HELLO! If you’ve found me from my video of this technique, you’ll note I wasn’t using Crayolas in the video. These are the crayons I used there, and they are a bit brighter and a bit smoother than the Crayolas. Love ’em.
Crayons are something most households with small kids have more of than maybe anything else. In fact, it’s normal to wonder if there are more crayons in the entire world than anything else. The answer would be yes.
That’s why there are so many awesome, fun projects out there for alternative ways to use crayons, because the crayon epidemic got so out of hand, parents needed to find ways to get rid of massive amounts of crayons at one time.
Got Artist's Block?
Get your creativity flowing with these inspirational drawing prompts!
They almost look like reverse scratchboard, if that makes sense.
Here’s the skinny:
Use your crayons to make a pattern or blobs or pretty much anything on a piece of paper. The key here is to press hard to get a thick layer of waxy color down on the paper. (Tip: you will get the best results if you use thinner paper like copy paper.)
I did rainbow stripes and blobs, and the rainbow stripes are definitely the way to go. If you make sure the stripes aren’t too wide, you’ll get a good range of colors going on.
Once your paper is covered, you can flip your crayon paper so it is face-down over a piece of blank paper. I suggest first brushing off the random wax bits that tend to accumulate on the crayon surface first…
Using a pencil or ball point pen, draw (press pretty firmly, but try not to break your little fingers) whatever you want to. When you are finished, lift your crayon paper off to reveal the magic.
I was inspired by some pinning I had done the day before, and wanted to draw a whole ton of fishies, so that I did.
Look! It even looks cool on the crayon paper:
Next up, I drew over some of Beckett’s drawings to see how they would turn out on the blobby crayon background. They sucked and I should have left his drawings alone. I learned that with this technique, you need to get more detail and colored-in areas instead of just lines.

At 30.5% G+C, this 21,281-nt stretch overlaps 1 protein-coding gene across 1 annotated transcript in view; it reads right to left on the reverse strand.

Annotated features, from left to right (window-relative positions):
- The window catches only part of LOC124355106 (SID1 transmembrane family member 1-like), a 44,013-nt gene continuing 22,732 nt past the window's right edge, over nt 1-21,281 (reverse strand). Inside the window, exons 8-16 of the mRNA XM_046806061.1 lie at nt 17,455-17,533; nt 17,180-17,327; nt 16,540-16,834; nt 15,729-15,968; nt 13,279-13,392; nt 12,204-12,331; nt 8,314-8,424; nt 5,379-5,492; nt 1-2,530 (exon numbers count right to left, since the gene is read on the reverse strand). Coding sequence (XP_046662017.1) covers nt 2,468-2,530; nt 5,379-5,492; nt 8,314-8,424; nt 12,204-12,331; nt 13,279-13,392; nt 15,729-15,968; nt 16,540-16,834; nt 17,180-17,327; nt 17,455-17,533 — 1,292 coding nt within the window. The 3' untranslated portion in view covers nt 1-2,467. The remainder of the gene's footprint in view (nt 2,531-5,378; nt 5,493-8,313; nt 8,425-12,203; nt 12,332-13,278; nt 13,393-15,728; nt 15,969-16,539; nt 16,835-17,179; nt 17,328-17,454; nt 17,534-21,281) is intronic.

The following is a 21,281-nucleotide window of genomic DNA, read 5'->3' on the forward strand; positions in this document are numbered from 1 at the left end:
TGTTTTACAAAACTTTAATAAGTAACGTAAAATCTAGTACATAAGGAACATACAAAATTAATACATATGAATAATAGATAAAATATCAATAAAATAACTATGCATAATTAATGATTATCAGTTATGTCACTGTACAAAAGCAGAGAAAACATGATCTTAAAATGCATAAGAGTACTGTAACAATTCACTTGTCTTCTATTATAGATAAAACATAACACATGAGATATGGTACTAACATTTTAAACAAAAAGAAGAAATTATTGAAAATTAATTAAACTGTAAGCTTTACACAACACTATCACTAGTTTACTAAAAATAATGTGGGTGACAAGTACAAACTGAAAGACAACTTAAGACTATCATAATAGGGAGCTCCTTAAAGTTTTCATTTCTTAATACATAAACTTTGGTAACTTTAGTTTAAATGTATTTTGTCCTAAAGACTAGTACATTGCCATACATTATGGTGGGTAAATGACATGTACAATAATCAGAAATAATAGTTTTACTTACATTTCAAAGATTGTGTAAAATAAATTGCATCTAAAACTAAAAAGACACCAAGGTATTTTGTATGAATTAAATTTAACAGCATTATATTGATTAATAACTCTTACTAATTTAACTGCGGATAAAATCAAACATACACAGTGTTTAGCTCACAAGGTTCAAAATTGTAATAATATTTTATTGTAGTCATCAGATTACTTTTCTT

But! This is what happens when you make art- you experiment and try different things and play around (all the same thing, written in three different ways because I’m so wordy.) Seriously, though- isn’t this the best part of art-making?
So obviously I drew a fork and a cat-like creature next.
I highly recommend this. It’s fun, and it’s something you can do with your kids or by yourself when you are just sitting around looking for an easy art project to do. One of the best parts of this projects is how long it takes to fill the papers with crayon. As you are working, your mind will wander, your breathing will slow down, and everything will be right with the world.
I made an intro video for this technique if you’d like to get a better idea of how to do it:
Now, go feast your eyeballs on these other crayon ideas, from some amazing, creative bloggers.
Melted Crayon Art with a Glue Gun from Learn, Play, Imagine
Art for Kids Using Crayons and Sandpaper from Buggy and Buddy
Crayon Resist Photo Display from Twodaloo
Crayon Art Sculpture from Meri Cherry
Crayon Painting from Babble Dabble Do
Melted Crayon Art for Easter from Blog Me Mom